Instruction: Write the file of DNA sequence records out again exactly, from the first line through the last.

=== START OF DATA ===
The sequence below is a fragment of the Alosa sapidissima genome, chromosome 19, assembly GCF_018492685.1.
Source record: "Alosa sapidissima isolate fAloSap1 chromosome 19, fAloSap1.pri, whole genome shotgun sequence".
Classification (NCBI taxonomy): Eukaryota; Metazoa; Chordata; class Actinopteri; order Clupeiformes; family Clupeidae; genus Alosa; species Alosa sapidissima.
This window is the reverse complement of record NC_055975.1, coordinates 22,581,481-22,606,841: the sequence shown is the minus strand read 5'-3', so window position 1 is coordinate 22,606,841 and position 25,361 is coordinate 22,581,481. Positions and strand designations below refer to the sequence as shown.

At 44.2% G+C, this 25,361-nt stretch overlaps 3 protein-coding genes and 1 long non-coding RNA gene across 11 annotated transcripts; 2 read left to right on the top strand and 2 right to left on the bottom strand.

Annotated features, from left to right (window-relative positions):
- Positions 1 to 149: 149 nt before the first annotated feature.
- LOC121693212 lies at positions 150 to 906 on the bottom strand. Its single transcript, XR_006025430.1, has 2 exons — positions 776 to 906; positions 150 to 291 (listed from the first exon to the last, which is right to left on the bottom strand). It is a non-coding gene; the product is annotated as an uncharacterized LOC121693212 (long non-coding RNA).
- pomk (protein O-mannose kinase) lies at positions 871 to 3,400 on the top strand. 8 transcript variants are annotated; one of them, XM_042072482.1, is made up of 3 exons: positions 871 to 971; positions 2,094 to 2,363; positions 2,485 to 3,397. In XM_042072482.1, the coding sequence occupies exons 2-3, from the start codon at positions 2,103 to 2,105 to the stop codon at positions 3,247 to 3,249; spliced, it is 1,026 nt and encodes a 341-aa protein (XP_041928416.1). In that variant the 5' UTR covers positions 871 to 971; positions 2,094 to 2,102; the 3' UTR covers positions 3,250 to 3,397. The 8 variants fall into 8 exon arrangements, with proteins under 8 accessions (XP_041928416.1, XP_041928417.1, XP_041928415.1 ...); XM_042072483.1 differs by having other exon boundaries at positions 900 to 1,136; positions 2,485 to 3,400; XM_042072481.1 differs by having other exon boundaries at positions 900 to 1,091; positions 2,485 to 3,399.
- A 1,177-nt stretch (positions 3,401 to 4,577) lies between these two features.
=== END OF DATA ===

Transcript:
The sequence below is a fragment of the Alosa sapidissima genome, chromosome 19, assembly GCF_018492685.1.
Source record: "Alosa sapidissima isolate fAloSap1 chromosome 19, fAloSap1.pri, whole genome shotgun sequence".
Classification (NCBI taxonomy): Eukaryota; Metazoa; Chordata; class Actinopteri; order Clupeiformes; family Clupeidae; genus Alosa; species Alosa sapidissima.
This window is the reverse complement of record NC_055975.1, coordinates 22,581,481-22,606,841: the sequence shown is the minus strand read 5'-3', so window position 1 is coordinate 22,606,841 and position 25,361 is coordinate 22,581,481. Positions and strand designations below refer to the sequence as shown.

At 44.2% G+C, this 25,361-nt stretch overlaps 3 protein-coding genes and 1 long non-coding RNA gene across 11 annotated transcripts; 2 read left to right on the top strand and 2 right to left on the bottom strand.

Annotated features, from left to right (window-relative positions):
- Positions 1 to 149: 149 nt before the first annotated feature.
- LOC121693212 lies at positions 150 to 906 on the bottom strand. Its single transcript, XR_006025430.1, has 2 exons — positions 776 to 906; positions 150 to 291 (listed from the first exon to the last, which is right to left on the bottom strand). It is a non-coding gene; the product is annotated as an uncharacterized LOC121693212 (long non-coding RNA).
- pomk (protein O-mannose kinase) lies at positions 871 to 3,400 on the top strand. 8 transcript variants are annotated; one of them, XM_042072482.1, is made up of 3 exons: positions 871 to 971; positions 2,094 to 2,363; positions 2,485 to 3,397. In XM_042072482.1, the coding sequence occupies exons 2-3, from the start codon at positions 2,103 to 2,105 to the stop codon at positions 3,247 to 3,249; spliced, it is 1,026 nt and encodes a 341-aa protein (XP_041928416.1). In that variant the 5' UTR covers positions 871 to 971; positions 2,094 to 2,102; the 3' UTR covers positions 3,250 to 3,397. The 8 variants fall into 8 exon arrangements, with proteins under 8 accessions (XP_041928416.1, XP_041928417.1, XP_041928415.1 ...); XM_042072483.1 differs by having other exon boundaries at positions 900 to 1,136; positions 2,485 to 3,400; XM_042072481.1 differs by having other exon boundaries at positions 900 to 1,091; positions 2,485 to 3,399.
- A 1,177-nt stretch (positions 3,401 to 4,577) lies between these two features.